Colombia’s Peace Talks: Where the State Stands and What Can Be Done to Ensure the Survival of Marginalized Victims

Peace talks regarding Colombia’s decades-old civil conflict are expected to conclude next month with an agreement between the Colombian state and rebel groups. While these peace talks are being finalized, Colombia is dealing with various human rights abuses committed by both guerrilla and paramilitary groups.

Since September 2015, 220,000 people have been misplaced or killed due to the civil conflict, most of them internal refugees who have been forced to escape from rural areas. The victims tend to be marginalized groups such as Afro-Colombians and indigenous peoples, and the most affected areas are the poorest regions, which include Chocó and la Guajira. The mass displacement of these communities reflects a failure of the government’s counter-insurgency initiatives in these remote areas.

Last December, the Inter-American Commission on Human Rights urged Colombia to take immediate action against the neglect of the minority groups in these regions. Responding to this pressure, the current administration intends to propose a bilateral ceasefire, which aims to bring a temporary halt to the displacement of these groups. However, given the Revolutionary Armed Forces of Colombia’s association with drugs, it is up to the government to ensure that the results of the finalized peace talks are met with long-term efforts to counter rebel attacks and to protect the displaced victims and their families. As explained by prominent NGO organizer Gabriel Rojas, “You may get a peace agreement today, but in the coming years there could be violence.”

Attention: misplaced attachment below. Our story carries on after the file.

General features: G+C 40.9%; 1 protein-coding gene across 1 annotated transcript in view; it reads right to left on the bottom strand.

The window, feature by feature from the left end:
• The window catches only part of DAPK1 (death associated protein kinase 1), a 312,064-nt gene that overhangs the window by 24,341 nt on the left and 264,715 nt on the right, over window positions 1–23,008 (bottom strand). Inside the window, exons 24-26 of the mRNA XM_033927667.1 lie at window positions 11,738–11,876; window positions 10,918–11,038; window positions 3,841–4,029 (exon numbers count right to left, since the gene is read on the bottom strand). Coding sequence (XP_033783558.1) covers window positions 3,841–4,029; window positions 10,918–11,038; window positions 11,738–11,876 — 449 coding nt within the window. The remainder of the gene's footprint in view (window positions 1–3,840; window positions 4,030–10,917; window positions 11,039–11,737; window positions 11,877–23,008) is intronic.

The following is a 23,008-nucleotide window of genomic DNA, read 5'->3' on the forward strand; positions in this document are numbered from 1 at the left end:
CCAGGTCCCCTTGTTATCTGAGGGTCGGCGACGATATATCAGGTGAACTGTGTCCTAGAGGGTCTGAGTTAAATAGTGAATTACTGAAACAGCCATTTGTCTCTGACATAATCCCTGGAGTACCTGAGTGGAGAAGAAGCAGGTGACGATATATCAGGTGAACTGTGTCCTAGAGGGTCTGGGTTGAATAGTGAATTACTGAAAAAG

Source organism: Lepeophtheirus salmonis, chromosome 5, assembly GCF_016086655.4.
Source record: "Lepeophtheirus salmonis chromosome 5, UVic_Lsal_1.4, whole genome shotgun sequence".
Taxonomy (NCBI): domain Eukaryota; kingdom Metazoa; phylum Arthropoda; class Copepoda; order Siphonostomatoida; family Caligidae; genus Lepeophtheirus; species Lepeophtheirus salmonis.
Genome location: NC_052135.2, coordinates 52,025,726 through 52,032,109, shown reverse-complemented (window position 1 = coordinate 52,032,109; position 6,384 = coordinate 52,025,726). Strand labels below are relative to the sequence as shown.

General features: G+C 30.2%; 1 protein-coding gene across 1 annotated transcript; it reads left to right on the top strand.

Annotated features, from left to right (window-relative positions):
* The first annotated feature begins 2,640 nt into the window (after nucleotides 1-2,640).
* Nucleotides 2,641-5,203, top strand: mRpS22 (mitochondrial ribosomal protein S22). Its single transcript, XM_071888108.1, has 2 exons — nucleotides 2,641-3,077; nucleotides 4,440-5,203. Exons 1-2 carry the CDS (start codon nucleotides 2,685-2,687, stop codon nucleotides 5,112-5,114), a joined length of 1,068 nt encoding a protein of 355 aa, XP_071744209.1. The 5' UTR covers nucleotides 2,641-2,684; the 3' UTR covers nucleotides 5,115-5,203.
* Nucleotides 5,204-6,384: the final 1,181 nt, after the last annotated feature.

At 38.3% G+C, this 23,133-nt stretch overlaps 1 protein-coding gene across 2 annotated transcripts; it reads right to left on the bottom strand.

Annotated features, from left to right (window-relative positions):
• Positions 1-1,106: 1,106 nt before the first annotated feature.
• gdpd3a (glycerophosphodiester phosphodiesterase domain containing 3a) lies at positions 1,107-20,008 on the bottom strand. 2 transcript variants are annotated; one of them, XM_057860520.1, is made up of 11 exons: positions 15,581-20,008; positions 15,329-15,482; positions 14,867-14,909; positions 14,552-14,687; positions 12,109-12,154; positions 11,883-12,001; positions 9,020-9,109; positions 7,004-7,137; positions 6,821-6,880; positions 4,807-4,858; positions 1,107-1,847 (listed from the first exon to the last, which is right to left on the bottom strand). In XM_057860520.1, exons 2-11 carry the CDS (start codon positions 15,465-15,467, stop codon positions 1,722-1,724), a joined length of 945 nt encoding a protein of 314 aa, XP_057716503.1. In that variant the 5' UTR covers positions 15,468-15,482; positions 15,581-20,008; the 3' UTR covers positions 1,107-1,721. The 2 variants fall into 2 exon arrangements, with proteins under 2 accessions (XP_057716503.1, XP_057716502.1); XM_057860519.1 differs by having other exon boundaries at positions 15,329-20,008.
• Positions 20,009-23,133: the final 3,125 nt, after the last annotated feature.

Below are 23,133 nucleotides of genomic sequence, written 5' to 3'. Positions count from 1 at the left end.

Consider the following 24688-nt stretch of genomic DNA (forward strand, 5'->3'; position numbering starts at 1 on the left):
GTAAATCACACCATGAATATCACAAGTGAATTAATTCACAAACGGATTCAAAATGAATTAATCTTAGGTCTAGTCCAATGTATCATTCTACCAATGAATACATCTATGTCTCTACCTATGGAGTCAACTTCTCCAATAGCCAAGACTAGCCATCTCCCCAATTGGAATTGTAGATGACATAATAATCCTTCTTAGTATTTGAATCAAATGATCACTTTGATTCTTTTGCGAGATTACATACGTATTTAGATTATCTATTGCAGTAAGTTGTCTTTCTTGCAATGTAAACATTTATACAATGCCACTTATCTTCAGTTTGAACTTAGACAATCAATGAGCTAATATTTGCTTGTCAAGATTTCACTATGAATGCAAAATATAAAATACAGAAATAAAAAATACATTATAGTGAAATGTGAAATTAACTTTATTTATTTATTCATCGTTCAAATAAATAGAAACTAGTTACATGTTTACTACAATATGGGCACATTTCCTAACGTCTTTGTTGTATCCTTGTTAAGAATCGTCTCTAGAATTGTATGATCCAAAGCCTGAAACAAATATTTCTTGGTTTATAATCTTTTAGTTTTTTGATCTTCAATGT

It should be noted that the Colombian state has taken basic steps toward helping its deprived communities. The Internally Displaced Persons (IDP) policy in particular has been a major step toward improving the well-being of many of the victimized groups living in the Chocó and la Guajira regions. The policy, supported by President Santos, emphasizes emergency assistance and social support, and these efforts may help internal refugees find temporary places of residence immediately after attacks. However, the problem remains that these measures are primarily reactive and not proactive solutions to internal displacement.

Furthermore, the most affected areas are rich in resources such as minerals, fertile soil, and waters ideal for fishing. As a result, the people there face increased violence because the movement of drugs, coupled with an increased presence of paramilitary forces that aim to “counter” revolutionary groups, has created a fight to control these resources. The outcome has been the neglect of the victims.

Internally displaced persons cannot apply for legal status as refugees under international law; it is therefore the job of the federal government to ensure that these people receive basic human rights. Given the scale of the displacement and the length of its history, Colombia’s situation can be viewed as one of the major humanitarian tragedies of our time.